Many years ago, Alan Siger, President at Consumers Produce Co., told the Pundit that the cell phone had transformed his life. Because mistakes could be so expensive when one is dealing with perishable goods, many in the produce industry felt tied to the office, warehouse or packing shed.
The Pundit Poppa, working on Hunts Point, never took a vacation longer than one week and two weekends.
The availability of cell phones and, later, smartphones that handled e-mail, texting and web searches, freed people to travel, knowing they were always reachable and able to function in business no matter where they happened to be.
Of course, eventually, people began to take the liberating aspects of these devices for granted and, instead, felt oppression as the ubiquitous presence of the devices changed expectations. There was a time when every ad or credit listing in the business listed both a regular phone number and a number preceded by the letters “LD” — standing for Long Distance. At a time when long distance calls were expensive the idea was that nobody would pick up the “LD” lines unless a person in authority was present. So the caller would incur no charges when a person of authority on the other end was absent and the phone would keep ringing. Implicit in this arrangement was the notion that people able to act would often be unreachable.
Now that key customer, who one would have accepted that his key contact at a vendor was unavailable because he was traveling, on vacation or sleeping, has come to expect 24/7 availability.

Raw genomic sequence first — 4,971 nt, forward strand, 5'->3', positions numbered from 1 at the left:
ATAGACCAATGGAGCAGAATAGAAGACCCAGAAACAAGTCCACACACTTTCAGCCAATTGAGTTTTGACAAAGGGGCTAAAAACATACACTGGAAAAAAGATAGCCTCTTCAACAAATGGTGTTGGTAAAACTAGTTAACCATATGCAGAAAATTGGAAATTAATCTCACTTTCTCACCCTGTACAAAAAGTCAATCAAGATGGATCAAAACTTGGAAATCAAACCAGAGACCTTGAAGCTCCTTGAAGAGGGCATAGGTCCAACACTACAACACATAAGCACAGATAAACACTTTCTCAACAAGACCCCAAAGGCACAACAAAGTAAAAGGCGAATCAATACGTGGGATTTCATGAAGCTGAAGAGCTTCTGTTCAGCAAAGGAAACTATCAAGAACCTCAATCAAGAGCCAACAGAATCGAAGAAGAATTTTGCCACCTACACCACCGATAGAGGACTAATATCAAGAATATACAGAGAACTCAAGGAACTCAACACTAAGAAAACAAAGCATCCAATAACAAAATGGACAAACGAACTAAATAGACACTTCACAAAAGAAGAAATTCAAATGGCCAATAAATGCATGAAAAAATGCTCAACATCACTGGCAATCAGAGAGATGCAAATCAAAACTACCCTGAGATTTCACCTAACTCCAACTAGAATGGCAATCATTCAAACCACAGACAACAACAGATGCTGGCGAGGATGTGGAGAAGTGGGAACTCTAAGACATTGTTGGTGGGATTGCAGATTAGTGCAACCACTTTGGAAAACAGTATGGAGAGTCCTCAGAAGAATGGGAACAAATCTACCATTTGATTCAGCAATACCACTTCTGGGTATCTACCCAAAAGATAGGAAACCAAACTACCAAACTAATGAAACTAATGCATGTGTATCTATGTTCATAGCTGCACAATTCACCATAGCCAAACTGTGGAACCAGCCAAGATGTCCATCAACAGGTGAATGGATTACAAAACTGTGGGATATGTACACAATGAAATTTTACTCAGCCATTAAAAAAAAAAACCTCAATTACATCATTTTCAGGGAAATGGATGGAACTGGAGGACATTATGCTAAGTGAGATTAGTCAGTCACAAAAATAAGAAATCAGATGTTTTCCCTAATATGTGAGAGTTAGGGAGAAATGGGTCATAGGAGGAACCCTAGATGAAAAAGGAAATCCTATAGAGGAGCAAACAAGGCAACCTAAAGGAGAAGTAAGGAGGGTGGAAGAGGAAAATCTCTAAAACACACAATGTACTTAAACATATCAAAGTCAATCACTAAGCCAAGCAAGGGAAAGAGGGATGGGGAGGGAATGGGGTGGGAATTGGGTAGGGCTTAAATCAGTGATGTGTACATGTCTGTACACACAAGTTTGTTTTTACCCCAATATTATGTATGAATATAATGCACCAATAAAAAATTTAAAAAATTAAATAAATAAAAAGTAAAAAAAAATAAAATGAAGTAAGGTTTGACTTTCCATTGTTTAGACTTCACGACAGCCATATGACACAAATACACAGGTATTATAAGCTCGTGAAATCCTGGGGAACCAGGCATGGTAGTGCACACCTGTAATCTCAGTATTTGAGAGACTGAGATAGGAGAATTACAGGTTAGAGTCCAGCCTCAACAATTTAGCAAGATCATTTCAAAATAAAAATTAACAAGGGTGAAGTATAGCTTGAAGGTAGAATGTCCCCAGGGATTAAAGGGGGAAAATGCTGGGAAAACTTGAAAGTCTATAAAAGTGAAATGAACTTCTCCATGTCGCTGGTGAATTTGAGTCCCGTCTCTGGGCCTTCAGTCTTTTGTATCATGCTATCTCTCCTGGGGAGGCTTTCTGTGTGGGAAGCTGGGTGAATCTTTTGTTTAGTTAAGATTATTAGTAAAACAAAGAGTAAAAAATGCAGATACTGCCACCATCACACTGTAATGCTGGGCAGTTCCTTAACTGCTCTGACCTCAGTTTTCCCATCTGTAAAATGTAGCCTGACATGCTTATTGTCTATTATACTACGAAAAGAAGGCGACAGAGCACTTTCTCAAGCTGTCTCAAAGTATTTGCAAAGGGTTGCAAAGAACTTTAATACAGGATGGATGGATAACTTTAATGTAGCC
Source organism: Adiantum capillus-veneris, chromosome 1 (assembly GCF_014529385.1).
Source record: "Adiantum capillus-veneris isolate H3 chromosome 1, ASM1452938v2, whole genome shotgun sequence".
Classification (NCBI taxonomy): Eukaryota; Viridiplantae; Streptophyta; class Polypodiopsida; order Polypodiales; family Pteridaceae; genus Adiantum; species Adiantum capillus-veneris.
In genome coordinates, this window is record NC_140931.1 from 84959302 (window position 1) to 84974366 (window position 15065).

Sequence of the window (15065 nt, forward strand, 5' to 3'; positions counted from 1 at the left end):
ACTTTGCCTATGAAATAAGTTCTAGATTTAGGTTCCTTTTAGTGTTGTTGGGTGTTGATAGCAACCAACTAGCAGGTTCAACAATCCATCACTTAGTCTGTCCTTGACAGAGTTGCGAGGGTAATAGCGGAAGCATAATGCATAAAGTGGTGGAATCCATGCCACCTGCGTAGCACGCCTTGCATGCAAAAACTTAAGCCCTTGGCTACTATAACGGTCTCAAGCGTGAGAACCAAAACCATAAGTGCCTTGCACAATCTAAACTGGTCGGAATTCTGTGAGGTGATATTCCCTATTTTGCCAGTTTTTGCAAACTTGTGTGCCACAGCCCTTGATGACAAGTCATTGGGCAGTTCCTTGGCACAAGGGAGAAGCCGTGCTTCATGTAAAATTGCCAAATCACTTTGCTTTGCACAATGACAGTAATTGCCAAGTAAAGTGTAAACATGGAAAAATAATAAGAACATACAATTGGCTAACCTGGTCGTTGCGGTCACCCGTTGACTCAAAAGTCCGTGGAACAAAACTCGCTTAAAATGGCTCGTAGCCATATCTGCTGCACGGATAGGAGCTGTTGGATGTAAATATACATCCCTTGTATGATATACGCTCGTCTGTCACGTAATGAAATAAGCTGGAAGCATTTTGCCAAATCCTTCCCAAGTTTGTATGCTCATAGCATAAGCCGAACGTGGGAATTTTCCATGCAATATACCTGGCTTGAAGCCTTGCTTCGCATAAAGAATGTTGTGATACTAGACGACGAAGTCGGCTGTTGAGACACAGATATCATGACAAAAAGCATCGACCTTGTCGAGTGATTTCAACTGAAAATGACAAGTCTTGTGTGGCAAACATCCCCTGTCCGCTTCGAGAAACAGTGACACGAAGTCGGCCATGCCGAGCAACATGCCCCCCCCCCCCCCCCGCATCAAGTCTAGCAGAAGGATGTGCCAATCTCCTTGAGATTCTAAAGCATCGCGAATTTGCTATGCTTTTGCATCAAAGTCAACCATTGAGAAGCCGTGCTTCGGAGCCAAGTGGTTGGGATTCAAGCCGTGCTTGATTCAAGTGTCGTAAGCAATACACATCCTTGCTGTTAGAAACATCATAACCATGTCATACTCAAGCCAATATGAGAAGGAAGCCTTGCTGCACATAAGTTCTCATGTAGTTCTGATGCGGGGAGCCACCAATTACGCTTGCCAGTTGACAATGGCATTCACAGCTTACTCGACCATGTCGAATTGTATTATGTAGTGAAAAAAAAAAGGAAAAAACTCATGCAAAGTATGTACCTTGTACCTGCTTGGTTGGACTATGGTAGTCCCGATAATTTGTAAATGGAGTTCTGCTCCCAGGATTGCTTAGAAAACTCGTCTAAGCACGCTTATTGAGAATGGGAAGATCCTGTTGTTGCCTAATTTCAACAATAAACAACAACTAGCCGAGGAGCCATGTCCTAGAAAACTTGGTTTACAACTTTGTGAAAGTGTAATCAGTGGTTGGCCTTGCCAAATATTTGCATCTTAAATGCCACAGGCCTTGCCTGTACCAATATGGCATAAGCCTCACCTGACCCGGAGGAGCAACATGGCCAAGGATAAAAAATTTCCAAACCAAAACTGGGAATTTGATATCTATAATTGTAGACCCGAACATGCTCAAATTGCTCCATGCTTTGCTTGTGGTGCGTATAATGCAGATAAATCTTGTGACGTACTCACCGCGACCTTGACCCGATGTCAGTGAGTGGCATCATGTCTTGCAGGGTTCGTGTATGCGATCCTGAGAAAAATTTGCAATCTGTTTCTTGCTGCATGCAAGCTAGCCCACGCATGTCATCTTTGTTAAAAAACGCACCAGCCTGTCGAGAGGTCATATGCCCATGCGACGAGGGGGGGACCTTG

Some spouses are now demanding that their spouse forswear these devices during vacations.
Much depends on personality. Some people can relax only when disconnected from the grid, and some get in a state of anxiety if people can’t reach them. Before the Pundit had a cell phone, Mrs. Pundit once took us to a Bed & Breakfast in Newport, Rhode Island, with the goal being to relax. The Bed & Breakfast had no phone and those who wished to contact a guest had to call another location where, if someone was there, they would send a runner. The Pundit couldn’t relax a minute.
In any case, Popular Mechanics ran a pretty clear guide to the various operating systems available for Smartphones: Android, Blackberry OS, iPhone OS, Palm Web OS and Windows Phone. It helps clarify the choice.
We would add one caveat. In business it is often a pain and sometimes an expense to get your IT people to support more than one operating system. At Pundit headquarters, we have a Blackberry server and, although we tried a pretty terrific Android phone, it was just one more technical difficulty to worry about and so we went back to a Blackberry device, which works best for e-mail. Mrs. Pundit has an iPhone, though, and that is clearly the best for web browsing.
You can read the piece here: Field Guide: What’s the Best Smartphone Operating System?